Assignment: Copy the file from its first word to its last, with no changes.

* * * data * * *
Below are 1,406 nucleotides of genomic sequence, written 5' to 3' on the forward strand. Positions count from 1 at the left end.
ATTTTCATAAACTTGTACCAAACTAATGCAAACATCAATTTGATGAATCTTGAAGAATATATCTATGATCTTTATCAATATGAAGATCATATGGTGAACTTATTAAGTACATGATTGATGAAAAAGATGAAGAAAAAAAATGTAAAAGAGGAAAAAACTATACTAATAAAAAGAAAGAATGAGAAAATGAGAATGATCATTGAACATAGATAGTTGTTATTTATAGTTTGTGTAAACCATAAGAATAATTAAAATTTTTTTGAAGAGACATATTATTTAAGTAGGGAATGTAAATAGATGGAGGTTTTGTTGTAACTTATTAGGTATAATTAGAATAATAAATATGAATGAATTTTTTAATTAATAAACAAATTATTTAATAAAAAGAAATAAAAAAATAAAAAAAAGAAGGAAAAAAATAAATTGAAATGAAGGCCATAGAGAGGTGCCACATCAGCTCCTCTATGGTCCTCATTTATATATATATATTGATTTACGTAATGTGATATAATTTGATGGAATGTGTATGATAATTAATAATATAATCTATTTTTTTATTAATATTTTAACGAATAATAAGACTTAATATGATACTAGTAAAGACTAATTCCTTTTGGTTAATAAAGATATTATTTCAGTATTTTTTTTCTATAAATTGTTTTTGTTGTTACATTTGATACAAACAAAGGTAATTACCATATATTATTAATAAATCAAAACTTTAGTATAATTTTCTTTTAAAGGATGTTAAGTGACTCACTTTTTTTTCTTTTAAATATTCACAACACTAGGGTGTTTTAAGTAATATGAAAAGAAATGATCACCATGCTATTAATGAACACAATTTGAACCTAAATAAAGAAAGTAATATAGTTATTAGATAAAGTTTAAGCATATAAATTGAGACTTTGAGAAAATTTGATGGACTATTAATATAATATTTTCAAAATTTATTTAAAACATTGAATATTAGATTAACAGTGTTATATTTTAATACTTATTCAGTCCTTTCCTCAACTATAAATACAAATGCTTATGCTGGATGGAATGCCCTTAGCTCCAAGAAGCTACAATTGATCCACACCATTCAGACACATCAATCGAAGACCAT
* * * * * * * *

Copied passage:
Below are 1,406 nucleotides of genomic sequence, written 5' to 3' on the forward strand. Positions count from 1 at the left end.
ATTTTCATAAACTTGTACCAAACTAATGCAAACATCAATTTGATGAATCTTGAAGAATATATCTATGATCTTTATCAATATGAAGATCATATGGTGAACTTATTAAGTACATGATTGATGAAAAAGATGAAGAAAAAAAATGTAAAAGAGGAAAAAACTATACTAATAAAAAGAAAGAATGAGAAAATGAGAATGATCATTGAACATAGATAGTTGTTATTTATAGTTTGTGTAAACCATAAGAATAATTAAAATTTTTTTGAAGAGACATATTATTTAAGTAGGGAATGTAAATAGATGGAGGTTTTGTTGTAACTTATTAGGTATAATTAGAATAATAAATATGAATGAATTTTTTAATTAATAAACAAATTATTTAATAAAAAGAAATAAAAAAATAAAAAAAAGAAGGAAAAAAATAAATTGAAATGAAGGCCATAGAGAGGTGCCACATCAGCTCCTCTATGGTCCTCATTTATATATATATATTGATTTACGTAATGTGATATAATTTGATGGAATGTGTATGATAATTAATAATATAATCTATTTTTTTATTAATATTTTAACGAATAATAAGACTTAATATGATACTAGTAAAGACTAATTCCTTTTGGTTAATAAAGATATTATTTCAGTATTTTTTTTCTATAAATTGTTTTTGTTGTTACATTTGATACAAACAAAGGTAATTACCATATATTATTAATAAATCAAAACTTTAGTATAATTTTCTTTTAAAGGATGTTAAGTGACTCACTTTTTTTTCTTTTAAATATTCACAACACTAGGGTGTTTTAAGTAATATGAAAAGAAATGATCACCATGCTATTAATGAACACAATTTGAACCTAAATAAAGAAAGTAATATAGTTATTAGATAAAGTTTAAGCATATAAATTGAGACTTTGAGAAAATTTGATGGACTATTAATATAATATTTTCAAAATTTATTTAAAACATTGAATATTAGATTAACAGTGTTATATTTTAATACTTATTCAGTCCTTTCCTCAACTATAAATACAAATGCTTATGCTGGATGGAATGCCCTTAGCTCCAAGAAGCTACAATTGATCCACACCATTCAGACACATCAATCGAAGACCAT